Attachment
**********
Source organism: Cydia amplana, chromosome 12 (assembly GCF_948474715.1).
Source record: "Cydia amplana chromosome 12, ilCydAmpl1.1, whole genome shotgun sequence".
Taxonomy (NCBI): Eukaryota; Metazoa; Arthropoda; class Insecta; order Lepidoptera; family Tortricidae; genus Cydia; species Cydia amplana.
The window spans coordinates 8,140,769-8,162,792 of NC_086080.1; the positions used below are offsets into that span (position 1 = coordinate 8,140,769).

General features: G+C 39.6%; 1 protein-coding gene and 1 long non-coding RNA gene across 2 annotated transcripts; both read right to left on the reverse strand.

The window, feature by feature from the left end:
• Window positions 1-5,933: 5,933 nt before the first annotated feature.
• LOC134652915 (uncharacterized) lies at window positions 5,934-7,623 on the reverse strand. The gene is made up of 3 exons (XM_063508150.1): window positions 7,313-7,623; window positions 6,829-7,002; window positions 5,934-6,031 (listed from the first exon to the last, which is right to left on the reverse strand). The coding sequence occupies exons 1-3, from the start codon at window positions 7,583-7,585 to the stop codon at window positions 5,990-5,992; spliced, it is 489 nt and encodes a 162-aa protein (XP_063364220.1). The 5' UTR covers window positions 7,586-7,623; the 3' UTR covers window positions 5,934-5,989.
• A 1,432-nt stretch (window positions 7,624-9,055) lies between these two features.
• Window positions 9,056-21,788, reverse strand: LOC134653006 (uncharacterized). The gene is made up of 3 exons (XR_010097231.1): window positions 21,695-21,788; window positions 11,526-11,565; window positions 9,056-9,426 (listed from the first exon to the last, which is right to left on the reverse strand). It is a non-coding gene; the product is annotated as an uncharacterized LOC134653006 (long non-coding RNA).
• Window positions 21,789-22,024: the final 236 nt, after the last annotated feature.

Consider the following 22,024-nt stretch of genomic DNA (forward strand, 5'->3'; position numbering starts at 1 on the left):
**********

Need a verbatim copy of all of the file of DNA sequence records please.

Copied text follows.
Source organism: Cydia amplana, chromosome 12 (assembly GCF_948474715.1).
Source record: "Cydia amplana chromosome 12, ilCydAmpl1.1, whole genome shotgun sequence".
Taxonomy (NCBI): Eukaryota; Metazoa; Arthropoda; class Insecta; order Lepidoptera; family Tortricidae; genus Cydia; species Cydia amplana.
The window spans coordinates 8,140,769-8,162,792 of NC_086080.1; the positions used below are offsets into that span (position 1 = coordinate 8,140,769).

General features: G+C 39.6%; 1 protein-coding gene and 1 long non-coding RNA gene across 2 annotated transcripts; both read right to left on the reverse strand.

The window, feature by feature from the left end:
• Window positions 1-5,933: 5,933 nt before the first annotated feature.
• LOC134652915 (uncharacterized) lies at window positions 5,934-7,623 on the reverse strand. The gene is made up of 3 exons (XM_063508150.1): window positions 7,313-7,623; window positions 6,829-7,002; window positions 5,934-6,031 (listed from the first exon to the last, which is right to left on the reverse strand). The coding sequence occupies exons 1-3, from the start codon at window positions 7,583-7,585 to the stop codon at window positions 5,990-5,992; spliced, it is 489 nt and encodes a 162-aa protein (XP_063364220.1). The 5' UTR covers window positions 7,586-7,623; the 3' UTR covers window positions 5,934-5,989.
• A 1,432-nt stretch (window positions 7,624-9,055) lies between these two features.
• Window positions 9,056-21,788, reverse strand: LOC134653006 (uncharacterized). The gene is made up of 3 exons (XR_010097231.1): window positions 21,695-21,788; window positions 11,526-11,565; window positions 9,056-9,426 (listed from the first exon to the last, which is right to left on the reverse strand). It is a non-coding gene; the product is annotated as an uncharacterized LOC134653006 (long non-coding RNA).
• Window positions 21,789-22,024: the final 236 nt, after the last annotated feature.

Consider the following 22,024-nt stretch of genomic DNA (forward strand, 5'->3'; position numbering starts at 1 on the left):